Posted on June 1, 2022 by Lisa Thomas under Uncategorized
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In case the title did not tell you, the following post is, in part, about the tragic events that took place in Uvalde, Texas on Tuesday, May 24th.  If this subject is triggering to you in any way, I encourage you to turn your attention elsewhere, at least for today. 


Once again, if I had thrown a crumpled piece of paper into my relatively large waste basket every time I pressed the backspace key or simply highlighted everything and hit delete, I would already have been forced to empty it at least twice—and that’s after mashing everything down repeatedly.  The anger over the events of May 24th in Uvalde, Texas is still present, perhaps having grown even stronger with the passage of time.  It hasn’t helped that I’ve read everything coming across my computer screen or phone or iPad in an effort to understand and to gather enough facts to present an accurate, concise portrayal of whatever it is I’m trying to convey.  Which is rather difficult since I don’t even know what that is . . . because sorrow doesn’t allow for clarity and anger doesn’t easily give way to rational thought.

For the vast majority of us, that day will eventually fade from our thoughts—at least until the next time.  We’ll hug our children a little tighter and be a little more patient—for now.  In the days that followed we’ve been angry and heartbroken and devastated over what has taken place—but not in the months . . . or the years . . . that will come after. But in Uvalde nothing will ever be the same.  Not in a few months.  Not in a few years.  Not in a few lifetimes will they forget.  Even if the school is demolished and the students and faculty moved to another facility, the people of Uvalde will still pass by that ground . . . ground that will be sacred to so many of them . . . and point to it saying, “That’s where Robb Elementary was.  That’s where ___________ died . . .”.  And the graves of those children and teachers will serve as lasting reminders of lives horrifically taken in an act of unspeakable violence.  Twenty-one monuments will be engraved with different names and dates of birth.  Twenty-one monuments will all bear the same date of death.

But it isn’t just Robb Elementary or Sandy Hook or Marjory Stoneman Douglas.  It isn’t just the Pulse Nightclub or the theater in Aurora, Colorado or an outdoor concert in Las Vegas.  It isn’t just worship services in Charleston, South Carolina or Sutherland Springs, Texas or stores in Buffalo, New York or El Paso, Texas. People die on a daily basis, all across our country, as a direct result of violence in some form.  Death is already difficult enough to deal with, but death intentionally dealt by the hands of another . . .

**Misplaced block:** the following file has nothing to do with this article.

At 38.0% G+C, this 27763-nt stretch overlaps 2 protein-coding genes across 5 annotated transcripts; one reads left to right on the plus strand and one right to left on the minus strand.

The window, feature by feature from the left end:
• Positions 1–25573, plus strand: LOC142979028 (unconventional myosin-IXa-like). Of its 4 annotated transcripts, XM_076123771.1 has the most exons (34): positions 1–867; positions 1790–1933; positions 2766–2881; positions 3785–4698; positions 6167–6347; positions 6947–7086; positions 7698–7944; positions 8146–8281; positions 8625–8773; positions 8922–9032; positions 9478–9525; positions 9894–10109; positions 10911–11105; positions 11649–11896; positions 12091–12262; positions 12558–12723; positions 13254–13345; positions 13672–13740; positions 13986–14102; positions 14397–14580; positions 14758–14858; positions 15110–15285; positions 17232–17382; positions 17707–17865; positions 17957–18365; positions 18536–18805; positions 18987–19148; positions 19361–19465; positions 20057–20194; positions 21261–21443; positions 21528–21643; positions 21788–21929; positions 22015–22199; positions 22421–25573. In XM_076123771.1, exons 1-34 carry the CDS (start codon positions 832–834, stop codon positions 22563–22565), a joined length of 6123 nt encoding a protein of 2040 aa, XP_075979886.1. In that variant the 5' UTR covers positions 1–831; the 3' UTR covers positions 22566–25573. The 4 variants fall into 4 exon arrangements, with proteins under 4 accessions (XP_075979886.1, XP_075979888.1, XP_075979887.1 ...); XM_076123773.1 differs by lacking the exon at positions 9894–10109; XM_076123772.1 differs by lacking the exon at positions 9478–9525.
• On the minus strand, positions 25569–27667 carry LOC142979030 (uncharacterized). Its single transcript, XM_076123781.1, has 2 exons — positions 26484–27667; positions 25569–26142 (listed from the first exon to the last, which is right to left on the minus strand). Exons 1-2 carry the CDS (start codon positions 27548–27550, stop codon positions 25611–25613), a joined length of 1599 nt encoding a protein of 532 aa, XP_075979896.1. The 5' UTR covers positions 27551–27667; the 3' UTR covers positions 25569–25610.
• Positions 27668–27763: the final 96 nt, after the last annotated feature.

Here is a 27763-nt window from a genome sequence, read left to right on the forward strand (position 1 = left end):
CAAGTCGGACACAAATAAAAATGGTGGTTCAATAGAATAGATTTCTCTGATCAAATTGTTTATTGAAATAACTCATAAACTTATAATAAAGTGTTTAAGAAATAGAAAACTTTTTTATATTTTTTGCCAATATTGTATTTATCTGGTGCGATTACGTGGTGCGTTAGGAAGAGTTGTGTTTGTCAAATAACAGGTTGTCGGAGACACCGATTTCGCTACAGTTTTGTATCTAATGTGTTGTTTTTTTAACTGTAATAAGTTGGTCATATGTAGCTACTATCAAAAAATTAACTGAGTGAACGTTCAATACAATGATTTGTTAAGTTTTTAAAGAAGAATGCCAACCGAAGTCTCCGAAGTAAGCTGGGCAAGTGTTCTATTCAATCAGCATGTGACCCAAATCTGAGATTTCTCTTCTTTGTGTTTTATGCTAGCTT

All the thoughts and prayers in the world will not bring back the children of Uvalde.  They will not heal the broken hearts of their parents or allow them to once again hold what has been taken from them.  And mark my words, every single parent whose child died that Tuesday morning has wondered if there was anything they could have done to save them.  Many of them had attended an awards ceremony at the school earlier that day.  Now many of them are questioning why they didn’t just bring their child home when it was over.  Why did they let them stay?  They would still be alive . . . they wouldn’t have died so horribly, so violently . . . Did they suffer?  Why did it have to be that school . . . why did it have to be their child?  A million questions.  A thousand whys.  Zero answers.

It has been said that everything happens for a reason, but I don’t believe anyone can ever give a reason that will explain the tragedy of Uvalde, certainly not one that will justify the loss of life to those who are left to grieve. That’s why I contend everything doesn’t happen for a reason, but there is a reason everything happens—and that’s very different.



About the author:  Lisa Shackelford Thomas is a fourth generation member of a family that’s been in funeral service since 1926.  She has been employed at Shackelford Funeral Directors in Savannah, Tennessee for over 40 years and currently serves as the manager there.  Any opinions expressed here are hers and hers alone, and may or may not reflect the opinions of other Shackelford family members or staff.

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